Peter Sallis


Peter Sallis

Infobox actor
name = Peter Sallis


imagesize =
caption =
birthname = Peter Sallis
birthdate = birth date and age|1921|2|1|df=yes
birthplace = Twickenham, England
othername =
occupation = Actor, Singer, Musician, Entertainer
yearsactive = 1947–present
spouse = Elaine Usher (?–present)
children = Crispian Sallis
awards = Annie - Best Voice Acting in an Animated Feature Production
2006 "" - Wallace / Hutch

Peter Sallis OBE (born 1 February 1921, Twickenham, then Middlesex now Greater London, England) is an Annie Award-winning English actor and entertainer, well known for his work on British television. Despite being born and raised in London, his two most notable roles require him to adopt the accents and mannerisms of a Northerner.

Sallis is best known for his role as the main character Norman Clegg in the long-running British TV comedy "Last of the Summer Wine", set in a Yorkshire town, and is currently the longest serving cast member.

He is also famous for providing the voice for Wallace in the Wallace and Gromit films, utilising another Northern accent. However his long career has included many other stage, film and TV appearances.

Biography

After attending Minchenden Grammar School in North London, Sallis started as an amateur actor in the RAF during World War II. He failed to get into the aircrew because of a medical problem and so taught radio procedures at RAF Cranwell. During his four years with the RAF, one of his students offered him the lead in an amateur production. His success in the role caused him to resolve to become an actor after the war, and so he trained at the Royal Academy of Dramatic Arts, making his first professional appearance on the London stage in 1946. Numerous appearances in London’s West End then followed, such as the Orson Welles directed production "Rhinoceros" (1960) at the Royal Court, co-starring Sir Laurence Olivier.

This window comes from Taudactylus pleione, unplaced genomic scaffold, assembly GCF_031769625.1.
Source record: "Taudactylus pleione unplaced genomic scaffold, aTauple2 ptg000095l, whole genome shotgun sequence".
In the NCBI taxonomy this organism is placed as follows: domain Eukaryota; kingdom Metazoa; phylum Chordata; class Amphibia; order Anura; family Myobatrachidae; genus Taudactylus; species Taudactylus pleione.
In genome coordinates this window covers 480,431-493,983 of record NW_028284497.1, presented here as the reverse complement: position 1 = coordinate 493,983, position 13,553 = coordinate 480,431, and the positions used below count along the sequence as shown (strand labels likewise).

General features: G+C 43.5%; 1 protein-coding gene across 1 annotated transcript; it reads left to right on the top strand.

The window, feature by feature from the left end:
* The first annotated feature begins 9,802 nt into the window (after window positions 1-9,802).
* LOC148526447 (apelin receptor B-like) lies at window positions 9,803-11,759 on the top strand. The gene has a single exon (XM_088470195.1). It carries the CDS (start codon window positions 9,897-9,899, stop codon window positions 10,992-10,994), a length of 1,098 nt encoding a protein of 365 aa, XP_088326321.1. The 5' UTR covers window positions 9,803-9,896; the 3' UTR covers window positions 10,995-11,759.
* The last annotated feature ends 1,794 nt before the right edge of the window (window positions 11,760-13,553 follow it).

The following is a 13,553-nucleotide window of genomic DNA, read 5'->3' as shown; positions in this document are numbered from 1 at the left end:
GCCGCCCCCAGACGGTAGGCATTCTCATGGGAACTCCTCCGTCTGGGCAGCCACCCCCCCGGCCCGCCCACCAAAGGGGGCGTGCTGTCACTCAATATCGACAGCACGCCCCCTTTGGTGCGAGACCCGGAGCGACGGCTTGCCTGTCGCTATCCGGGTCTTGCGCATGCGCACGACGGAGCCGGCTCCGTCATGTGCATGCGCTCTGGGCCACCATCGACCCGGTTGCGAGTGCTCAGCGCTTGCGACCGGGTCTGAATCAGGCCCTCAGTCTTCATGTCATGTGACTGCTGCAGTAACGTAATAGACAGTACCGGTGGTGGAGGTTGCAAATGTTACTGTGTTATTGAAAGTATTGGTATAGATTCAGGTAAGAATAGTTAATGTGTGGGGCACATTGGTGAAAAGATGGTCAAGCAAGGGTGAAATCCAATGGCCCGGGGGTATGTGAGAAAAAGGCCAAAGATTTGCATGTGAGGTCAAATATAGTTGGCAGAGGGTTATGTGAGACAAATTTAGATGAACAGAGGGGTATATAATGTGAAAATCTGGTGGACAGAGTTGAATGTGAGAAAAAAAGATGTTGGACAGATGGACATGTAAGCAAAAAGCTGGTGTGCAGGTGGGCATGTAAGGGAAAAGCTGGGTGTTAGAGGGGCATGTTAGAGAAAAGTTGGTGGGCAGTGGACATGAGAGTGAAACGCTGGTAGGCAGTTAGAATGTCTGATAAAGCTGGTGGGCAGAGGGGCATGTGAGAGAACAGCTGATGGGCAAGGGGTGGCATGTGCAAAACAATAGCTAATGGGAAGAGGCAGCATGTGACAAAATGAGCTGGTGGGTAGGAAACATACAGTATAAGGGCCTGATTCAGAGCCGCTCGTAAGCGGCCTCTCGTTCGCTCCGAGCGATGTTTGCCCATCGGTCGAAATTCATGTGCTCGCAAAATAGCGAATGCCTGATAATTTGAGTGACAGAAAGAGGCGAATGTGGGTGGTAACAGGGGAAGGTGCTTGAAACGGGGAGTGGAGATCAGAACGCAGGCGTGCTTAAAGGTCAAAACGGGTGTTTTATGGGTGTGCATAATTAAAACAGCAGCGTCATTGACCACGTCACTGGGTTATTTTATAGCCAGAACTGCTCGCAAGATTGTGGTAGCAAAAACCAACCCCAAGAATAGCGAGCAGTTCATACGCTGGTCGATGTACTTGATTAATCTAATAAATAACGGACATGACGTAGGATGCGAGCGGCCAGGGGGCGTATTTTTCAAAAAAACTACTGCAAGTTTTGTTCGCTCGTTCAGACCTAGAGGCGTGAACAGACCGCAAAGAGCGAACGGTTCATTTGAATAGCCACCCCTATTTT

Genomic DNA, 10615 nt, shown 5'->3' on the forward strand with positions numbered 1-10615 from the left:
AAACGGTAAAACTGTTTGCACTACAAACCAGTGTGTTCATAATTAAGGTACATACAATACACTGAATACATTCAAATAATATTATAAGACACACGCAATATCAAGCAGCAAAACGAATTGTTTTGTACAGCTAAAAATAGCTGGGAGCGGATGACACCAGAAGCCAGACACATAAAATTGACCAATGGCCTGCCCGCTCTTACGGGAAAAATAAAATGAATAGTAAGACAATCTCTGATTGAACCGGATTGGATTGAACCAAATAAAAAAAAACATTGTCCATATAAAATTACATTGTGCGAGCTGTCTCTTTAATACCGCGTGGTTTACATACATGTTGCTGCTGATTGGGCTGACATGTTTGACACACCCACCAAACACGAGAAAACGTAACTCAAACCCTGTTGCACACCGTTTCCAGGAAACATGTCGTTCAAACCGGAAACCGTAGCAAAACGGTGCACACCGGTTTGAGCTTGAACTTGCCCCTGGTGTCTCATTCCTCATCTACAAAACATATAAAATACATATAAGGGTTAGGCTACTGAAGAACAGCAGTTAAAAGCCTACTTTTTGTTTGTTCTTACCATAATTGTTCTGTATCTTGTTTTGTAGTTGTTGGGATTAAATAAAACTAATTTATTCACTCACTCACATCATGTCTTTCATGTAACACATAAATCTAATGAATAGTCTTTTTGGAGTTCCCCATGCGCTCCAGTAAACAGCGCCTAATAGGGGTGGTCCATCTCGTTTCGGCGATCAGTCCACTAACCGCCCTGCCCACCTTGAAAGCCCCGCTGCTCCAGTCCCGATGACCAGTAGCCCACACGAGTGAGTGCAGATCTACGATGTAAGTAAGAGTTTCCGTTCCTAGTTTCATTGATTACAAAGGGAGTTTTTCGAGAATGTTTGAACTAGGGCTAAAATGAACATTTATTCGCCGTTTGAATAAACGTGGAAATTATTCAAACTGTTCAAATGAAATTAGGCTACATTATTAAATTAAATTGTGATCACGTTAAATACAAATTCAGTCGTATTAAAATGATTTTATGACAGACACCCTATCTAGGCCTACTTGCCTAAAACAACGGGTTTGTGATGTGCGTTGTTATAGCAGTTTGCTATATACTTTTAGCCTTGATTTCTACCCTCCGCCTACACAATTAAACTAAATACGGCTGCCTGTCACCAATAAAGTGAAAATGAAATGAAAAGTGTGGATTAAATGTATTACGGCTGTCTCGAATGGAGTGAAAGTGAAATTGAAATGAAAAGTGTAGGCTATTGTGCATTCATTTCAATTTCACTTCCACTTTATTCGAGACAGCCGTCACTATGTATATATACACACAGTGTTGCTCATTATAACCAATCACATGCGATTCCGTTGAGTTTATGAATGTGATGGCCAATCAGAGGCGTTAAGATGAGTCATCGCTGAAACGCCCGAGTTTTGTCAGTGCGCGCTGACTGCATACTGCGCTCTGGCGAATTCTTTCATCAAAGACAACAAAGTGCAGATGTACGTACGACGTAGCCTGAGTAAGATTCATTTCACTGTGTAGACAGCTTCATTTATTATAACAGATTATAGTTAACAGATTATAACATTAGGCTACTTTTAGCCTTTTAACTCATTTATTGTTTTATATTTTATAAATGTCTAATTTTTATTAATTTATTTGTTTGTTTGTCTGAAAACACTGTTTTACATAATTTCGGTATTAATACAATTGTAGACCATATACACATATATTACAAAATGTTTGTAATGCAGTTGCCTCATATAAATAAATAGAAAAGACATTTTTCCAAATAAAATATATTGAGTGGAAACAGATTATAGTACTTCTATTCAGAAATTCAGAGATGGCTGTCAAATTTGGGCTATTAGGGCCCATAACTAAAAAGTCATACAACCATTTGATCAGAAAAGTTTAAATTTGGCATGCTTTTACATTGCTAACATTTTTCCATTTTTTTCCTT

He also appeared in a couple of the most notable Hammer Horror Films including "The Curse of the Werewolf" and "Taste the Blood of Dracula"; in the latter he plays a leading role as a Victorian/Edwardian gentleman, one of three who betrays Dracula and has to face his revenge.

His first notable television role was as Samuel Pepys in the BBC serial of the same name in 1958. He appeared in the "Doctor Who" story "The Ice Warriors" in 1968, playing renegade scientist Elric Penley; and in 1983 was due to play the role of Striker in another Doctor Who story, "Enlightenment" before having to withdraw. In 1970 he was cast in the BBC comedy "The Culture Vultures", which saw him play stuffy Professor George Hobbs to Leslie Phillips' laid-back rogue Dr Michael Cunningham. During the production, Phillips was rushed to hospital with an internal haemorrhage and as a result, only five episodes were ever made.

Sallis was cast in a one-off pilot for "Comedy Playhouse" entitled "Last of the Summer Wine" as the unobtrusive lover of a quiet life, Norman Clegg. Sallis had already worked with Michael Bates, who played unofficial ring-leader Blamire in the first two series, on stage. The pilot proved popular and the BBC commissioned a series. As of 2007 Sallis is still playing the role of Clegg, and is one of only three cast members remaining from the original "Comedy Playhouse" pilot, Kathy Staff, who plays Nora Batty, and Jane Freeman who plays Ivy, the cafe owner, being the other two. In 1988 he appeared as Clegg's father in "First of the Summer Wine", a prequel to "Last Of The Summer Wine" set in 1939.

Between 1976 and 1978 he appeared in the children's series "The Ghosts of Motley Hall", in which he played Mr Gudgin, an estate agent who did not want to see the eponymous hall fall into the wrong hands.